Although a Java EE application can consist of the three or four tiers shown in figure 1.1, Java EE multitiered applications are generally considered to be three-tiered applications because they are distributed over three locations: client machines, the Java EE server machine, and the database or legacy machines at the back end. Three-tiered applications that run in this way extend the standard two-tiered client and server model by placing a multithreaded application server between the client application and back-end storage.

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1.4 java EE components
Java EE applications are made up of components. A Java EE component is a self-contained functional software unit that is assembled into a Java EE application with its related classes and files and that communicates with other components. The Java EE specification defines the following Java EE components:
• • •

Application clients and applets are components that run on the client. Java Servlet, JavaServer Faces, and JavaServer Pages (JSP) technology components are web components that run on the server. Enterprise JavaBeansTM (EJB) components (enterprise beans) are business components that run on the server.

Java EE components are written in the Java programming language and are compiled in the same way as any program in the language. The difference between Java EE components and “standard” Java classes is that Java EE components are assembled into a Java EE application, are verified to be well formed and in compliance with the Java EE specification, and are deployed to production, where they are run and managed by the Java EE server.

1.5 java EE Clients
A Java EE client can be a web client or an application client.

1.5.1 Web Clients
A web client consists of two parts: (1) dynamic web pages containing various types of markup language (HTML, XML, and so on), which are generated by web components running in the web tier, and (2) a web browser, which renders the pages received from the server. A web client is sometimes called a thin client. Thin clients usually do not query databases, execute complex business rules, or connect to legacy applications. When you use a thin client, such heavyweight operations are off-loaded to enterprise beans executing on the Java EE server, where they can leverage the security, speed, services, and reliability of Java EE server-side technologies.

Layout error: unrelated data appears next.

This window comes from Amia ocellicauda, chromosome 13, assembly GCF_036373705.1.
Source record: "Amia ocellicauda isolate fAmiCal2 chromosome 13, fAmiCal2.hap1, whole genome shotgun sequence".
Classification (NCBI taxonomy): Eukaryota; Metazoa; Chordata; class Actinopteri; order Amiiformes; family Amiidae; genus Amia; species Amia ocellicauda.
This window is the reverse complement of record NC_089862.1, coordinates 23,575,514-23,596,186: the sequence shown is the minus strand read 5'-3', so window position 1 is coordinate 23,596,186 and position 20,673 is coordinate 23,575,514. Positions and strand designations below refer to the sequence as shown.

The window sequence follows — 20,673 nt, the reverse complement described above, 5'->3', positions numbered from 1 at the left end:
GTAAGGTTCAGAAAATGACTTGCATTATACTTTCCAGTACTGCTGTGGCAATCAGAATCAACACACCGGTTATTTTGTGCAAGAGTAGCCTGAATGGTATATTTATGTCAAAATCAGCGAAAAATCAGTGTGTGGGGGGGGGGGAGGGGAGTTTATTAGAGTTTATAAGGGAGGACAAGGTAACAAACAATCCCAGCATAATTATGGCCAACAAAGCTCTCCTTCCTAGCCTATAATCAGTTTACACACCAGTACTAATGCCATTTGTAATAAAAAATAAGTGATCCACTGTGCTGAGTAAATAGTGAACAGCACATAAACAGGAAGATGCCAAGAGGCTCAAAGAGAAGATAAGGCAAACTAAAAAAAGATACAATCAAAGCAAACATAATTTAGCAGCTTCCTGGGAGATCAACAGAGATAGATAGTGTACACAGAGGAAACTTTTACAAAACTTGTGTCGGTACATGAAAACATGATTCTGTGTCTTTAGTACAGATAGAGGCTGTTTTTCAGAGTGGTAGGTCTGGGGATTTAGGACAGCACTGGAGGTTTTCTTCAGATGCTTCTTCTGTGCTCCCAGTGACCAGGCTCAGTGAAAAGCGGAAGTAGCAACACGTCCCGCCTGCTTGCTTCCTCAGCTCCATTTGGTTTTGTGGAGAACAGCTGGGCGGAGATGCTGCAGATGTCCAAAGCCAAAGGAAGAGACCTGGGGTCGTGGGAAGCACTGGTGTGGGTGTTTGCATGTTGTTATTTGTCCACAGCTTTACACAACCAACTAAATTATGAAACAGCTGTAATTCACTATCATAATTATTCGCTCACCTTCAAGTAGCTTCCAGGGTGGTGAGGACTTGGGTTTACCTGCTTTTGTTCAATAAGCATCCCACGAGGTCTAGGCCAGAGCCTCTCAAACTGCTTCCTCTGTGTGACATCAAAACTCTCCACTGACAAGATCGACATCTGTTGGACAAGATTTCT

1.5.2 Applets
A web page received from the web tier can include an embedded applet. An applet is a small client application written in the Java programming language that executes in the Java virtual machine installed in the web browser. However, client systems will likely need the Java Plug-in and possibly a security policy file in order for the applet to successfully execute in the web browser. Web components are the preferred API for creating a web client program because no plug-ins or security policy files are needed on the client systems. Also, web components enable cleaner and more modular application design because they provide a way to separate applications programming from web page design. Personnel involved in web page design thus do not need to understand Java programming language syntax to do their jobs.

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1 - java platform, enterprise edition 1.5.3 Application Clients